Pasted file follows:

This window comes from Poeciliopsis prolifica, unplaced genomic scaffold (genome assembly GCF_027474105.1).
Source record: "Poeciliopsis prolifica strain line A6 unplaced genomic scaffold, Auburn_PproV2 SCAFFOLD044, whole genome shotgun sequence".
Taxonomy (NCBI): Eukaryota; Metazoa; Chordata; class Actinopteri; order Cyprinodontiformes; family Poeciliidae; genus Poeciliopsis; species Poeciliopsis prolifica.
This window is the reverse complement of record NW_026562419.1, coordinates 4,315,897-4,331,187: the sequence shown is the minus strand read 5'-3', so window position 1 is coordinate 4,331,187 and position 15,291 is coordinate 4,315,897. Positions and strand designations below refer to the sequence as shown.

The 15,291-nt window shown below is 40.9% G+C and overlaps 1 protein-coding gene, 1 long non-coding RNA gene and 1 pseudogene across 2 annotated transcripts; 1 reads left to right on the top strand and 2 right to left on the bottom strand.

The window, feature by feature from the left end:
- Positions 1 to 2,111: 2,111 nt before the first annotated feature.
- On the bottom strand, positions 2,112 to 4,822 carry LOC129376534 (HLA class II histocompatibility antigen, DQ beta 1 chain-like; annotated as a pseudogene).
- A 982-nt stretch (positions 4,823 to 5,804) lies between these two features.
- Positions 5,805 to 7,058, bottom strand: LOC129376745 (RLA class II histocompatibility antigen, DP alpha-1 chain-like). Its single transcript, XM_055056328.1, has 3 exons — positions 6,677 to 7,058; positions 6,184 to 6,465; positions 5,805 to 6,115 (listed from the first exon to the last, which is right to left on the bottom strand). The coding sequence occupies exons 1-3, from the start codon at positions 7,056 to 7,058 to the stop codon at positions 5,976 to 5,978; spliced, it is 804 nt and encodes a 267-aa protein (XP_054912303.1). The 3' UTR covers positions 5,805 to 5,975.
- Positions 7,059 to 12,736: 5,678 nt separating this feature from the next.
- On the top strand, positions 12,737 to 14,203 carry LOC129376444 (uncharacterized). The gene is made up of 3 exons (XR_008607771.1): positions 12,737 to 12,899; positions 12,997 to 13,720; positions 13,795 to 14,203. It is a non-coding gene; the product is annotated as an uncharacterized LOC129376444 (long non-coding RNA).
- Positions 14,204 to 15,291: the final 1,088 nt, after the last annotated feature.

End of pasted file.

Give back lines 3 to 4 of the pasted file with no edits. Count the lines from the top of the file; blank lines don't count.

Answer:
Taxonomy (NCBI): Eukaryota; Metazoa; Chordata; class Actinopteri; order Cyprinodontiformes; family Poeciliidae; genus Poeciliopsis; species Poeciliopsis prolifica.
This window is the reverse complement of record NW_026562419.1, coordinates 4,315,897-4,331,187: the sequence shown is the minus strand read 5'-3', so window position 1 is coordinate 4,331,187 and position 15,291 is coordinate 4,315,897. Positions and strand designations below refer to the sequence as shown.